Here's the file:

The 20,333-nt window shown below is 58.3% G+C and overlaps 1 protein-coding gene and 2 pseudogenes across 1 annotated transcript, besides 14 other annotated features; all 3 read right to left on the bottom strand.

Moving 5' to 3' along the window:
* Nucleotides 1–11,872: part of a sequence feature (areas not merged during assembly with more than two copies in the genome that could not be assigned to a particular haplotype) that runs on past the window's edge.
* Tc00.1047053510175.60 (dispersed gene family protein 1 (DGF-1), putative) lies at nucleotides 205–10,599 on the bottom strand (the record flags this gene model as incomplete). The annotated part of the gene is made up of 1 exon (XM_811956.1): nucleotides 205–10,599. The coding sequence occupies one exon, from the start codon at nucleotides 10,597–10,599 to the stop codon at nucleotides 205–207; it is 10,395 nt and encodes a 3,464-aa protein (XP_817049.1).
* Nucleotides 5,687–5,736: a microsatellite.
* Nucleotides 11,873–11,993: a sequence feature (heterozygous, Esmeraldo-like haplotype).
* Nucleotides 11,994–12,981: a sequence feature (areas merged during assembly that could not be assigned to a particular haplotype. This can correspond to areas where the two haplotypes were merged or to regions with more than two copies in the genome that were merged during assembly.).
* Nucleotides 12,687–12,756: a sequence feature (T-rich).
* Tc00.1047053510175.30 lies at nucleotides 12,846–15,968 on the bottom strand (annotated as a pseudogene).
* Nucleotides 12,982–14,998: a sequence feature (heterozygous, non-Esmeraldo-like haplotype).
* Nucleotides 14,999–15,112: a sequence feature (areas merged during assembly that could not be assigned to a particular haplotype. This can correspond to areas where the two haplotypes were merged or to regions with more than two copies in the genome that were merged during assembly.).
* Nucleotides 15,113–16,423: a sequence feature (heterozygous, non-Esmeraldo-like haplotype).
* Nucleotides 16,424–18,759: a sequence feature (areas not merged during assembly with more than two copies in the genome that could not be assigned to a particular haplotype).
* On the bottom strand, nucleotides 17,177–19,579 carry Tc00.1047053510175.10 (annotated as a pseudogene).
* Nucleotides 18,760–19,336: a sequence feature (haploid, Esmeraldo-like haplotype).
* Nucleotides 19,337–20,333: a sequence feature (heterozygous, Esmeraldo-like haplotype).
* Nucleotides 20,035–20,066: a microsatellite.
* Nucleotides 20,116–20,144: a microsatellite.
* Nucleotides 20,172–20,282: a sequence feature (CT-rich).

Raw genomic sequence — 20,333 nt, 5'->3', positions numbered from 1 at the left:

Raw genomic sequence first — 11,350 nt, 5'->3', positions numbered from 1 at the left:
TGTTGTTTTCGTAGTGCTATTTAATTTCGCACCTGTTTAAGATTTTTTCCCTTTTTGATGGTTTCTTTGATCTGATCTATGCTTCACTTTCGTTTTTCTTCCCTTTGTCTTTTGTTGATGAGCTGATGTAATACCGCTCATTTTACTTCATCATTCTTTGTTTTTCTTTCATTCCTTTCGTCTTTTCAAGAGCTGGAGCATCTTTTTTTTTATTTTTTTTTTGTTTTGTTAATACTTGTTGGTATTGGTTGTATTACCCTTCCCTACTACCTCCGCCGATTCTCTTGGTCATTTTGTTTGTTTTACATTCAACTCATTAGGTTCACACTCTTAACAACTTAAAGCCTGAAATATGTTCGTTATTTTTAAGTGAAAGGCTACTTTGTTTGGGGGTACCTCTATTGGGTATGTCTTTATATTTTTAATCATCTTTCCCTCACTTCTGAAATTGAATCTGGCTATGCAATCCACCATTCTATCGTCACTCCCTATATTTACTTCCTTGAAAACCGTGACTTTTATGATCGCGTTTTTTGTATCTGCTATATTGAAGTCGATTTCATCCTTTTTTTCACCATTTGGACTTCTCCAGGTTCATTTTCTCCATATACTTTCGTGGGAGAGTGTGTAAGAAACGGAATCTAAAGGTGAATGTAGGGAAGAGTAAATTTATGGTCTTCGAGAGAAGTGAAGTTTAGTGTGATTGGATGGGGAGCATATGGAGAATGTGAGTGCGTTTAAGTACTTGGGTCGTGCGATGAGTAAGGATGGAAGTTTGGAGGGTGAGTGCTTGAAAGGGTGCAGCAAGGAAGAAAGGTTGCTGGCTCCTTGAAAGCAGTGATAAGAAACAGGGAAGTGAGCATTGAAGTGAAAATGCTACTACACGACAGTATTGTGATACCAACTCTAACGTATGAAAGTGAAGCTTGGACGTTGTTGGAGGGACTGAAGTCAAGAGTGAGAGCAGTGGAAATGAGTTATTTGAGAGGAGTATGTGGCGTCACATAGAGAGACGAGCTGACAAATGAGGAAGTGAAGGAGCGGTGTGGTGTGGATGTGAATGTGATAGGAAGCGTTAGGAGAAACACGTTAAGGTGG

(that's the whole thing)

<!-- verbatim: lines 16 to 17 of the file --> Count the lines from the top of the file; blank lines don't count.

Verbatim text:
* Nucleotides 19,337–20,333: a sequence feature (heterozygous, Esmeraldo-like haplotype).
* Nucleotides 20,035–20,066: a microsatellite.